The inspiration for Donna’s goal comes in the form of DJ Johnny (Lee Mengo) who started out with a passion for music but somewhere along the way he got distracted by the women and the drugs. Linking all these characters together is Angel’s mother’s boyfriend – Steve (Jason May) a businessman proudly showing off the latest in technology – his huge mobile phone. He is also a casual drug dealer who just can’t stop using himself.
There was just enough narrative cleverly woven into the quieter moments of music but unfortunately quite a lot was lost due to microphone volume (possibly intentional, but seemed like an error). Cleverly choreographed movement scenes were slick and impressive, really expressing the feelings of euphoria that this kind of club culture is associated with.
Having seen this as a work in progress as part of the Wales Millennium Centre’s Incubator scheme I was pleased to see how much the work has come on. New video art by Holly Genevieve and music by renowned DJ Jimpy really enhanced the authentic club feel. On the other hand the dialogue and characters were still somewhat clichéd and certain plot points – a sudden (drug related?) collapse – were never fully explained or explored. Having said that more dialogue would have weighed down the fast pace and disturbed the immersive nature of the production.
The cast were excellent, not to mention unbelievably fit, to keep up that level of energy and give believable performances is no easy task. Special mention must go to Lee Mengo as DJ Johnny who bought an easy going, natural charm to his performance and Jason May as slightly past it Steve. As the oldest member of the cast Jason gave the most heartbreaking and convincing performance as a man trapped by his own addictions and fears, he was completely believable as a real hardcore clubber who doesn’t know when it’s time to just go home.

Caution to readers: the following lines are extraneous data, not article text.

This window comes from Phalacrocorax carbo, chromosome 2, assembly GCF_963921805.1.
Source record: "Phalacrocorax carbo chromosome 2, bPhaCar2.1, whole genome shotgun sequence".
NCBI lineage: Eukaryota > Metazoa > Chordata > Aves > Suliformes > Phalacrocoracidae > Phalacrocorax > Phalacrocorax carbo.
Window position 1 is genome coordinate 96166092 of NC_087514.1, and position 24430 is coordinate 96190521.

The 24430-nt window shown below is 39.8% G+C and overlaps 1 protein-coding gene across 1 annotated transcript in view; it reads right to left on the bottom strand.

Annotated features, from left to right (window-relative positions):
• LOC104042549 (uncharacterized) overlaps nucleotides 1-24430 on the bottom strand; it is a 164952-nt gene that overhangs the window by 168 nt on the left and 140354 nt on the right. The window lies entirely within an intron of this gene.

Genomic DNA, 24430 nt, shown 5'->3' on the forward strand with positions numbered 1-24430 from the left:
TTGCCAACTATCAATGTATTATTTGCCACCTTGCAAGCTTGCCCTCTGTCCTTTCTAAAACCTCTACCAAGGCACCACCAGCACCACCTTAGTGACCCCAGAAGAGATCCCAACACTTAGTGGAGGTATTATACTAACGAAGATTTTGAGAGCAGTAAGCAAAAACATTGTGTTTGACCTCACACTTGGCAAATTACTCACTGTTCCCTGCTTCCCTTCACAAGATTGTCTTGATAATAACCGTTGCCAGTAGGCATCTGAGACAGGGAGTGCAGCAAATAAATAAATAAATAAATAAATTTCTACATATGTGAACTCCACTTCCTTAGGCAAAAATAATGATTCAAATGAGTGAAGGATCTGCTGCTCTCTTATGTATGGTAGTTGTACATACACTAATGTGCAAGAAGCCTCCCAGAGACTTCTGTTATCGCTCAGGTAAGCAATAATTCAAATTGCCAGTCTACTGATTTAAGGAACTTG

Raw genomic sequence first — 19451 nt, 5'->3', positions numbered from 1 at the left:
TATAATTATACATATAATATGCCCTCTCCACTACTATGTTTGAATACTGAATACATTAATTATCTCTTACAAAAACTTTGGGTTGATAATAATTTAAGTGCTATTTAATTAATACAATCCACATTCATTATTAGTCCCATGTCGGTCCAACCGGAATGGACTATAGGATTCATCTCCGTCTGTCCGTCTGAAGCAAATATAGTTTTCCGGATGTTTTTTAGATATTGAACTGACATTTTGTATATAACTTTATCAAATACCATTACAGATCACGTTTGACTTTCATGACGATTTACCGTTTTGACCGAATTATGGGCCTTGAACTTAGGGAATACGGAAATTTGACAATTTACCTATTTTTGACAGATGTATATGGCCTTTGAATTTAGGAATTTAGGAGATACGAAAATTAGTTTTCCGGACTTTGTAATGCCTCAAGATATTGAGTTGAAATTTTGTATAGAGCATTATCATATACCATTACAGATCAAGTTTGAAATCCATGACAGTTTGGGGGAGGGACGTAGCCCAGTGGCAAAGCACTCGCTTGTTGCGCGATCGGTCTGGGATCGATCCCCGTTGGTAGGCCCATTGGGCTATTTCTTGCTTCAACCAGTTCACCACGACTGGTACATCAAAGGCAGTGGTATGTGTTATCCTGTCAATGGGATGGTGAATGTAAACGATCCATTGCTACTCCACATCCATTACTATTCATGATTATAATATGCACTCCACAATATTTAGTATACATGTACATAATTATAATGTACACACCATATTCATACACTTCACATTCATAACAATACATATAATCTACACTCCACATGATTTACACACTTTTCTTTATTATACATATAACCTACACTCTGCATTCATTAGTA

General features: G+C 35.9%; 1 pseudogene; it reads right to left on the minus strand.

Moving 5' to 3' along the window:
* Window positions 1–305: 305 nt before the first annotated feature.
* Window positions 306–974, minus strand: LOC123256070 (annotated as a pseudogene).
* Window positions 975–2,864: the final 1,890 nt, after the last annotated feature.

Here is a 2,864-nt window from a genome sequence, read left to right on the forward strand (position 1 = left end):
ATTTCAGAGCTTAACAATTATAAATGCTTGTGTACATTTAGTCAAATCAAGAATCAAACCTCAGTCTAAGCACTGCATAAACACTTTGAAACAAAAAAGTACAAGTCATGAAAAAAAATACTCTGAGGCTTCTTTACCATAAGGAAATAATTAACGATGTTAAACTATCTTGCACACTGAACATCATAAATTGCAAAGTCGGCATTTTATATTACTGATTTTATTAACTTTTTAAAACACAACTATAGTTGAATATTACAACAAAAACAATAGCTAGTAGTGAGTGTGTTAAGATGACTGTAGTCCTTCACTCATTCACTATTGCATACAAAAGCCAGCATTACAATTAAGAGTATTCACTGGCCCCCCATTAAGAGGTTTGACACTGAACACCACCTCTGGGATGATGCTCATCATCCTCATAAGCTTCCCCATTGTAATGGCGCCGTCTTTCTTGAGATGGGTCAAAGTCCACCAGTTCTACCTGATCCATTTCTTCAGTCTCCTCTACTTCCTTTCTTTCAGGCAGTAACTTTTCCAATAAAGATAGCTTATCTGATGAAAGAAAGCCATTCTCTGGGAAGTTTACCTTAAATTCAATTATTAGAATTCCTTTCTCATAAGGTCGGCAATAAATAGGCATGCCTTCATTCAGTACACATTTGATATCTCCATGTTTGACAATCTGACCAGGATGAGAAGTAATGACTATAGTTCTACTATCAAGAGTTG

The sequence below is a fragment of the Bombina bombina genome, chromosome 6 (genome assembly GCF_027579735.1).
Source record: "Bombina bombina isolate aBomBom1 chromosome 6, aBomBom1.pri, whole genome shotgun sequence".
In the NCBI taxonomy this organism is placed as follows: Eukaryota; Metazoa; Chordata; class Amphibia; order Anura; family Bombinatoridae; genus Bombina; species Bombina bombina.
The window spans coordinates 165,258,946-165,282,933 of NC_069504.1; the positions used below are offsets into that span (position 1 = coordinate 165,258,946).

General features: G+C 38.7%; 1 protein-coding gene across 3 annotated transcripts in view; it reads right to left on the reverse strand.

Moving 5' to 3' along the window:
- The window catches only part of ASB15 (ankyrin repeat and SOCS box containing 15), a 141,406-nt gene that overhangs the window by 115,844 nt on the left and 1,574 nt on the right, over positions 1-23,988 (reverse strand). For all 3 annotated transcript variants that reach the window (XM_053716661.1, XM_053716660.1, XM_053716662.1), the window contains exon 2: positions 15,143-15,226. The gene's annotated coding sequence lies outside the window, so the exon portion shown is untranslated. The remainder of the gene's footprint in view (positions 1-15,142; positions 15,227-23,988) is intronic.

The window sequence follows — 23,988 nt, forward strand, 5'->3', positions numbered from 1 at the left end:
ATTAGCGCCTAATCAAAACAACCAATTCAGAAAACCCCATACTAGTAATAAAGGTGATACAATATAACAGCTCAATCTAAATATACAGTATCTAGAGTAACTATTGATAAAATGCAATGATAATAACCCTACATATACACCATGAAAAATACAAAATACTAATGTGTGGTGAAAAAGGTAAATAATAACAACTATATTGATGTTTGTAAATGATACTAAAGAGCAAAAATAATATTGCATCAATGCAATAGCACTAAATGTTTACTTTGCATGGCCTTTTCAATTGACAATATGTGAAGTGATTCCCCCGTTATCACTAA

This really is a company to keep your eye on, here they have created a truly original and innovative piece of work that is sure to leave the audience with a smile on their face and a sudden desire to don their best shell suit and hit an underground rave.
The tour continues:
8th May – Aberystwyth Arts Centre
15-18th May – Volcano @229 High Street, Swansea
23rd May – The Riverfront, Newport
25th May – Theatr Soar, Merthyr Tydfil
For more on Mercury Theatre Wales –
For more reviews : www.HyperCriticReviews.blogspot.com
NoFit State Circus
Wales Millennium Centre
3rd May 2013
To describe exactly what happened would be to somehow diminish it – words could never give you the same feeling of excitement, wonder and fear as the daring feats performed by the cast of Bianco right above your head!
In their daring promenade performance NoFit State invited the audience up onto the WMC main stage where the performance took place around, in and above the crowd. Huge pieces of mobile scaffolding were manoeuvred to constantly redesign the performance space and unveil the next spectacle.
True to their style there was no concrete narrative through the piece, just reoccurring themes particularly that of shedding what is unnecessary in order to achieve more. One particularly striking scene presented immaculately dressed blonde bombshell Ariele Ebacher traversing the tightwire in high heels. Gradually she shed her tailored dress, shoes and even the blonde wig to reveal an even more agile, strong and athletic brunette – her at her best.
As if there wasn’t already enough to entertain you a fantastic live band played throughout. Their range of styles was incredible; from moody and tense to upbeat and stereotypically circus-y. Sometimes they provided an abstract narrative to the aerial action that was particularly striking when combined with the powerful grace of August Dakteris.
Some moments were truly touching, a duet performed on a suspended frame seemed to say all there is about love. The finale in which beautifully tattooed Sage Cushman joyfully performed dance-trapeze whilst a blizzard fell around her was again stunning.
These incredible moments of finely crafted theatre were sadly diminished in places by the constant movement of the huge set and more could have been done between the set changes to keep the pace as high as it was in the breakneck ensemble pieces. Also on the rare occasions that the performers poke it was impossible to hear them.
The lack of storytelling allowed the company to focus on creating a series of otherworldly and breathtaking images. This experiment into promenade circus theatre although flawed in places was certainly exciting and engaging.
Love and Money